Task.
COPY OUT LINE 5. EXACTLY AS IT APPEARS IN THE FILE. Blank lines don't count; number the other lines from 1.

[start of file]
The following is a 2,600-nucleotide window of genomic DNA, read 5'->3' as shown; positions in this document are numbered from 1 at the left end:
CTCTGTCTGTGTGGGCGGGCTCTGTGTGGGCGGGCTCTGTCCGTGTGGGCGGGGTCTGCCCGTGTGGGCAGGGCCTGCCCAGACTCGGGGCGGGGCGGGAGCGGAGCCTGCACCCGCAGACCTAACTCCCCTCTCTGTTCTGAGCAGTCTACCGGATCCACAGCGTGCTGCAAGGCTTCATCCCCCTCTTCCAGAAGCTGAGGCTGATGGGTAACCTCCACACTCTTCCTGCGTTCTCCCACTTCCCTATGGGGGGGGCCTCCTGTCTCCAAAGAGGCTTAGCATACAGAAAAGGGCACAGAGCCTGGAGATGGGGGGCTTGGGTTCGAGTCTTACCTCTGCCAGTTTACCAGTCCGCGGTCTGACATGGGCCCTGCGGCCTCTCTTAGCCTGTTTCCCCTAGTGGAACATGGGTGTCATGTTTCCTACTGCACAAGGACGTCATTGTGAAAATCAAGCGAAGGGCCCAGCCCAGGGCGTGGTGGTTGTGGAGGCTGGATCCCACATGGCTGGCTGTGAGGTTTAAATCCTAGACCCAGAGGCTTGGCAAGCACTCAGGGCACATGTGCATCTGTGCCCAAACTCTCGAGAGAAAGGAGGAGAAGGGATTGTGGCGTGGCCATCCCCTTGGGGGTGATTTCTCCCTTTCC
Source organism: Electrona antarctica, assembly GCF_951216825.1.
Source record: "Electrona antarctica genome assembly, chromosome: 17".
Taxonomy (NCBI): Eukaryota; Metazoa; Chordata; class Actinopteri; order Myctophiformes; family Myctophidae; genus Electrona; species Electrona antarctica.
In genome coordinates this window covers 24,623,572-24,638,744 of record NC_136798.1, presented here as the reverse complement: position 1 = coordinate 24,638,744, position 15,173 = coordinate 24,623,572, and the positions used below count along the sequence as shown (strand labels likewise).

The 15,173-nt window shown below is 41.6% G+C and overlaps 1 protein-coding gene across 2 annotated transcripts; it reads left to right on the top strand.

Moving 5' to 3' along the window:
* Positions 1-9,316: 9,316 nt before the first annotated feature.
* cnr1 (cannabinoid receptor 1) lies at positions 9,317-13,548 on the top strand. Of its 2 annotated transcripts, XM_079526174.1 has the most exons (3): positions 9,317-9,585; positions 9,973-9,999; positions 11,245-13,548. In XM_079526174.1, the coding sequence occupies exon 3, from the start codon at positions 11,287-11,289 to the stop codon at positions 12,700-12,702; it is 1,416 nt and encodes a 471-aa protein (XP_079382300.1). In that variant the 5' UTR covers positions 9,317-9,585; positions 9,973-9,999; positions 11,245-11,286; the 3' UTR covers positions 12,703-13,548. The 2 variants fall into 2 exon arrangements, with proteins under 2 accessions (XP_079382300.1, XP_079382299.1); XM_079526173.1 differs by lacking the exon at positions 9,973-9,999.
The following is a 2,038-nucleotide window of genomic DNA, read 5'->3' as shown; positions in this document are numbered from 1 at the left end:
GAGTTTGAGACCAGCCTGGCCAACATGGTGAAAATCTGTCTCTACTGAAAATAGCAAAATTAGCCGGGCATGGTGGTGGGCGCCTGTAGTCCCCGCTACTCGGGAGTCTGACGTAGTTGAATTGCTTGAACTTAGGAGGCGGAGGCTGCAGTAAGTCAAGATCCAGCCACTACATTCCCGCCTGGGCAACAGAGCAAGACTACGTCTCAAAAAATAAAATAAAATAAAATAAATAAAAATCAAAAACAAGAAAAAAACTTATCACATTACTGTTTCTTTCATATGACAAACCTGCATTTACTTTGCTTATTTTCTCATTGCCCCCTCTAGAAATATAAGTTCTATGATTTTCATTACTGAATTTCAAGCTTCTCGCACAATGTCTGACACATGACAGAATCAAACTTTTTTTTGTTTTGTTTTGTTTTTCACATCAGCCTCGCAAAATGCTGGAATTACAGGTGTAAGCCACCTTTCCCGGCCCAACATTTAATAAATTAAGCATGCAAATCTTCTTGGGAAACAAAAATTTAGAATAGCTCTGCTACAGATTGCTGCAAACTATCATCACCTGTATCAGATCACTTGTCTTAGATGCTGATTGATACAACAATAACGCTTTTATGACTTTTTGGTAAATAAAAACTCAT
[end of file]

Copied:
Taxonomy (NCBI): Eukaryota; Metazoa; Chordata; class Actinopteri; order Myctophiformes; family Myctophidae; genus Electrona; species Electrona antarctica.